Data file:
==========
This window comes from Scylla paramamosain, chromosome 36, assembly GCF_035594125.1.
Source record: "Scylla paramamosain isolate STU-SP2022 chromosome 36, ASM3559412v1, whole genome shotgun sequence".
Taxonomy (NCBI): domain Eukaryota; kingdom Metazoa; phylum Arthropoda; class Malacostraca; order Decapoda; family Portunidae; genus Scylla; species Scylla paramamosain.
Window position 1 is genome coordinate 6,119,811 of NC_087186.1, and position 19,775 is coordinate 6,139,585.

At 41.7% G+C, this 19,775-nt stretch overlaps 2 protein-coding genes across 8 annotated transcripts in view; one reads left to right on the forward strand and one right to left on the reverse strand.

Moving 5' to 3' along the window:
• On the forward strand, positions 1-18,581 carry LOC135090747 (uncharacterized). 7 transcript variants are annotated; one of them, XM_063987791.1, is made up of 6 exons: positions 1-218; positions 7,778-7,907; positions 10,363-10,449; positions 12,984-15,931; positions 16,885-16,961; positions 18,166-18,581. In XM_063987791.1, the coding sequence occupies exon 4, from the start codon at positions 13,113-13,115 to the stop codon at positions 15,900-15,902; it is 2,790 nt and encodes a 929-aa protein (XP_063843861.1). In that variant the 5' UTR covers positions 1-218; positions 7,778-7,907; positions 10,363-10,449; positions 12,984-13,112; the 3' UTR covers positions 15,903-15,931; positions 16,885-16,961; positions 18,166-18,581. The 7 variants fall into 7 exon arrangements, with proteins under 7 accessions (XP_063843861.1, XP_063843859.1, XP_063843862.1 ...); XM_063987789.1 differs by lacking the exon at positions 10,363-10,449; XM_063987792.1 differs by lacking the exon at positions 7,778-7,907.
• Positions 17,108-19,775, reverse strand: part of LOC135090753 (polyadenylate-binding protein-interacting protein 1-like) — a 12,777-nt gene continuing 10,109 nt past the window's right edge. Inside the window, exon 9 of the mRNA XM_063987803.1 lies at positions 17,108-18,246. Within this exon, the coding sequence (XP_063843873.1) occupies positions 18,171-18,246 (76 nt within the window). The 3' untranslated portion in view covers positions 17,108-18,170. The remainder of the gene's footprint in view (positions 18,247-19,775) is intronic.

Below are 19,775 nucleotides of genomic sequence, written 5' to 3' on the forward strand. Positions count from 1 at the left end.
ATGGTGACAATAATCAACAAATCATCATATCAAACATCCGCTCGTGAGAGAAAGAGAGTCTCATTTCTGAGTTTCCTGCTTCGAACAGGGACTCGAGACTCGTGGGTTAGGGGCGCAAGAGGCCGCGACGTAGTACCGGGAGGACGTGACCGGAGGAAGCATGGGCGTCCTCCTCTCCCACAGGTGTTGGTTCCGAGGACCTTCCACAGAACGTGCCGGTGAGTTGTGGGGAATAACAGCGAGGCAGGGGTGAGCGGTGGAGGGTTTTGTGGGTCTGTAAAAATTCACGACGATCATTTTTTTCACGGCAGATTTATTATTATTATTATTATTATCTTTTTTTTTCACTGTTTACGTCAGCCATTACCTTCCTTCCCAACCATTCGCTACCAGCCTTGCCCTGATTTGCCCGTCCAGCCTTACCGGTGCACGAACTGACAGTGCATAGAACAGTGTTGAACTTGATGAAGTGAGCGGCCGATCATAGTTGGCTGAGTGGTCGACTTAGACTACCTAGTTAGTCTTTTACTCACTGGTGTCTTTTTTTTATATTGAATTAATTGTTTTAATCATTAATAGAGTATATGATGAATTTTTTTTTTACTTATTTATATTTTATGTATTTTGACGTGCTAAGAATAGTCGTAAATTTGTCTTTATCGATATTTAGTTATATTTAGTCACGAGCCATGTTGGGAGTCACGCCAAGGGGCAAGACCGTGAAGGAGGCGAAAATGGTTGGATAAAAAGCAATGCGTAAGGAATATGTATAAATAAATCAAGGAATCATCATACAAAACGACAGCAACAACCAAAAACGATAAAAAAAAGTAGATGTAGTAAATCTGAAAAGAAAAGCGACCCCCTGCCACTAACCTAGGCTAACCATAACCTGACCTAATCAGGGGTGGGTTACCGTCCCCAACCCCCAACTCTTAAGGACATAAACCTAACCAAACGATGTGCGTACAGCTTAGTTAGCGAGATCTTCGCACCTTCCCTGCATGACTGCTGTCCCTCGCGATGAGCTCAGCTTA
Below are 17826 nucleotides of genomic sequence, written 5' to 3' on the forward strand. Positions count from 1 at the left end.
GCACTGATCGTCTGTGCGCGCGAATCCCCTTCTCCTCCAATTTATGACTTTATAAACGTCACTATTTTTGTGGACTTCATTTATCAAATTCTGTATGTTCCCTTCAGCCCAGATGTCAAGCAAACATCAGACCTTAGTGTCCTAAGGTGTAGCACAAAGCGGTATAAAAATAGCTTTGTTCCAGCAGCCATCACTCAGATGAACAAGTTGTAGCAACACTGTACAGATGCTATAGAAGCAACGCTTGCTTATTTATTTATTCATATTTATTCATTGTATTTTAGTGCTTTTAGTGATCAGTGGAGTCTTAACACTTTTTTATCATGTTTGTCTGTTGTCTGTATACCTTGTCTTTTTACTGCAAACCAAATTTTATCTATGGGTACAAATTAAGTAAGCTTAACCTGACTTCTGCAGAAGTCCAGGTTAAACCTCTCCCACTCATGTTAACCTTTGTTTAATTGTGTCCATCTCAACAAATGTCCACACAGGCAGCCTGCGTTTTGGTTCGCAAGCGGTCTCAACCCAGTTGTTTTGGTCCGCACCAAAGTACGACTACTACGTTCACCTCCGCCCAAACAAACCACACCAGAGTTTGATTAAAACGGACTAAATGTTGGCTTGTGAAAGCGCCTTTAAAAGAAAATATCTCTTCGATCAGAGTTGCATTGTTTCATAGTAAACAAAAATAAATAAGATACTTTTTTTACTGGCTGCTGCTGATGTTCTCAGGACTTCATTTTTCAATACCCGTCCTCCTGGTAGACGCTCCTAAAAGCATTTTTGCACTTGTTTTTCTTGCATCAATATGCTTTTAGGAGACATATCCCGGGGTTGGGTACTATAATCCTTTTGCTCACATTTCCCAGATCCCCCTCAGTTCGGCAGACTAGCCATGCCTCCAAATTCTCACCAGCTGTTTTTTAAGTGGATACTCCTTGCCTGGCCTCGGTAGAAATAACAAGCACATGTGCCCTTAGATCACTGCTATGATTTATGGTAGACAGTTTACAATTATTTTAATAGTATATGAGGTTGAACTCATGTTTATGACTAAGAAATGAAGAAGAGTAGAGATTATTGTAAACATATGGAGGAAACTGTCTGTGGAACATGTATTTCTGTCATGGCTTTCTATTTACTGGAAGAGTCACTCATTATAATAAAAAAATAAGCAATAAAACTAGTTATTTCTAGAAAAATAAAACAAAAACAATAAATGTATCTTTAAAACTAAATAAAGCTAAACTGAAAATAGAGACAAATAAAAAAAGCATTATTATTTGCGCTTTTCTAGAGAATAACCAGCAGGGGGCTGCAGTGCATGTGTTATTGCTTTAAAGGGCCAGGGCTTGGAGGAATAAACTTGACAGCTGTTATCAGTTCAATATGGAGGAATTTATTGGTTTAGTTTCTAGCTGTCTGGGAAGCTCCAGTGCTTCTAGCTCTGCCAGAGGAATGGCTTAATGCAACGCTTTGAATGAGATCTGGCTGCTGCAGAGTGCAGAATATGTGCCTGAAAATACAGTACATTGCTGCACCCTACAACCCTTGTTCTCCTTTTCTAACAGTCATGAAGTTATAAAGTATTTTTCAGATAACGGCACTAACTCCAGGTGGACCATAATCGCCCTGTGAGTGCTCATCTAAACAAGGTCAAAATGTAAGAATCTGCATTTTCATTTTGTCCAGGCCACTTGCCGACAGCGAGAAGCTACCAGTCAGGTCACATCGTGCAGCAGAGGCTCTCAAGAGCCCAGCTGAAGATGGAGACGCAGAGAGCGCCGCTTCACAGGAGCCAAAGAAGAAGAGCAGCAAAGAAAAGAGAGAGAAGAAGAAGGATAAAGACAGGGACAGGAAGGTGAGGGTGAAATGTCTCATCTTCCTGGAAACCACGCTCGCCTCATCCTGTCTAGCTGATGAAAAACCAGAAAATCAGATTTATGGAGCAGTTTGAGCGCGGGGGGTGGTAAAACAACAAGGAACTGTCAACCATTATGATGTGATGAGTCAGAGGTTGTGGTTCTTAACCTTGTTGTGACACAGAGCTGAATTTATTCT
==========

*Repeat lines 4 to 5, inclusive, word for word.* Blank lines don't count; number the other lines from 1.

Window position 1 is genome coordinate 6,119,811 of NC_087186.1, and position 19,775 is coordinate 6,139,585.

At 41.7% G+C, this 19,775-nt stretch overlaps 2 protein-coding genes across 8 annotated transcripts in view; one reads left to right on the forward strand and one right to left on the reverse strand.